Mauri, Chinese researchers have just announced completion of a \worrisome\ multi-year survey of Tibetan-region glaciers (I assume just the Chinese ones). Do you have access to this and/or can you provide details?

  46. 46
    mauri pelto says:

    Steve: Good question as always. The most recent report refers to a study at the headwaters of the Yangtze River on the Quinghai-Tibet Plateau remapping the glaciers and comparing glacier extent in 1971 to the present. They noted that glacier area declined from 1247 km2 to 1051 km2. The decline is a 15-20% loss in total glacier area, which is not out of line for this 35 year or so period, with the areal extent changes observed in other ranges. This goes hand in hand with Lonnie Thompson’s report from Naimona’nyi Glacier in Nepal in November indicating that the youngest ice was from 1944, the younger ice layers all having melted. This indicates the lack of a consistent accumulation zone with is a sure forecast for a glacier to not survive.

  47. 47
    Steve Bloom says:

    Thanks, Mauri. Those Xinhua articles are often a little difficult to interpret.

    Do these results seem consistent with recent statements by Chinese researchers projecting loss of most of the plateau-region ice by 2050 or so, and do those projections seem otherwise plausible to you?

  48. 48
    mauri pelto says:

    It is nice we can look for ourselves these days on google earth. The report do not mention specific glaciers. However, if you take a look around the high mountains near the Tunggula Pass-highest railway pass, you will see glaciers arouhd Sab Tangri elevation over 6000 m 35 39 N and 94 15 e. In this area you will see numerous healthy glaciers that are in the 2-5 km in length range. A glacier this long will have significant areas of at least 100 m in thickness. Given mass balance losses noted above of 12 m over the last 30 years. These glaciers will last much longer than 2050 with our current climate. If you look to the highest mountain in the Quinhai Bukadaban there are several glaciers over 15 km in length which will yield even more substantial thicknesses and elevation ranges. To survive a glacier must not have an accumulation zone. A glacier without a persistent accumulation zone will melt away. Such a glacier is receding even in the accumulation zone and I see no sign of that on some of the larger Kunlun Mountain glaciers. So it is not realistic that they will all be gone by 2050. Just as it is not realistic that all Glacier National Park glaciers will be gone by 2030.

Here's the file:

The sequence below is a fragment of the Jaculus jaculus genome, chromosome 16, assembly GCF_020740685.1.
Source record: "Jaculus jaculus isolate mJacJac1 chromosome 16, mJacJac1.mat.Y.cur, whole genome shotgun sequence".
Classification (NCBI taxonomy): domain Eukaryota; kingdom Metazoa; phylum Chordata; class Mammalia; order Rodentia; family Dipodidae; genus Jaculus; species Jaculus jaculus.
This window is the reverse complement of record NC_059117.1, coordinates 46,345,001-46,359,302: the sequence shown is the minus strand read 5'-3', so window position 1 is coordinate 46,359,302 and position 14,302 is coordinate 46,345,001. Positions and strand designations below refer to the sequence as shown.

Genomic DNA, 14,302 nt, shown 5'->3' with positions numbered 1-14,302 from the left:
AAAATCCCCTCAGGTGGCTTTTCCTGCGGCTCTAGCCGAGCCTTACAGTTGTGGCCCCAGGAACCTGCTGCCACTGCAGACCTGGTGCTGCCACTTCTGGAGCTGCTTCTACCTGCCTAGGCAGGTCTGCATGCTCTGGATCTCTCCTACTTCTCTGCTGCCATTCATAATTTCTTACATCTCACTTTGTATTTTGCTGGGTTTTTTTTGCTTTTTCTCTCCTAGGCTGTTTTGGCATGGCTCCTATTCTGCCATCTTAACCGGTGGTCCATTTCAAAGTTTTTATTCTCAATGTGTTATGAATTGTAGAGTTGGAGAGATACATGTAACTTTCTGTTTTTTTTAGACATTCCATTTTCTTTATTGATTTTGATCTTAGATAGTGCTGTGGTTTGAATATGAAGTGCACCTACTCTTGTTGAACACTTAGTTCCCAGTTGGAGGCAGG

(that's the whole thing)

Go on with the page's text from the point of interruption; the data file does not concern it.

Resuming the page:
49. 49
    John A. Davison says:

    Mark #44

    I am not a logician. I am a bench scientist who is very concerned about our future. You might be interested in an ongoing conversation I am having with an AGW denier on another forum.

  50. 50
    Hank Roberts says:

    A bit off this exact topic, but here’s a confirmation of something I recall Mauri Pelto telling us a while back — calving, not slip-and-slide at the bottom of the ice, seems to be the cause of the seismic signals:

    Step-wise changes in glacier flow speed coincide with calving and glacial earthquakes at Helheim Glacier, Greenland
    GRL 35, L24503, doi:10.1029/2008GL036127.

    Geodetic observations show several large, sudden increases in flow speed at Helheim Glacier, one of Greenland’s largest outlet glaciers, during summer, 2007. These step-like accelerations, detected along the length of the glacier, coincide with teleseismically detected glacial earthquakes and major iceberg calving events. No coseismic offset in the position of the glacier surface is observed; instead, modest tsunamis associated with the glacial earthquakes implicate glacier calving in the seismogenic process. Our results link changes in glacier velocity directly to calving-front behavior at Greenland’s largest outlet glaciers, on timescales as short as minutes to hours, and clarify the mechanism by which glacial earthquakes occur.”

    Received 24 September 2008; accepted 13 November 2008; published 30 December 2008.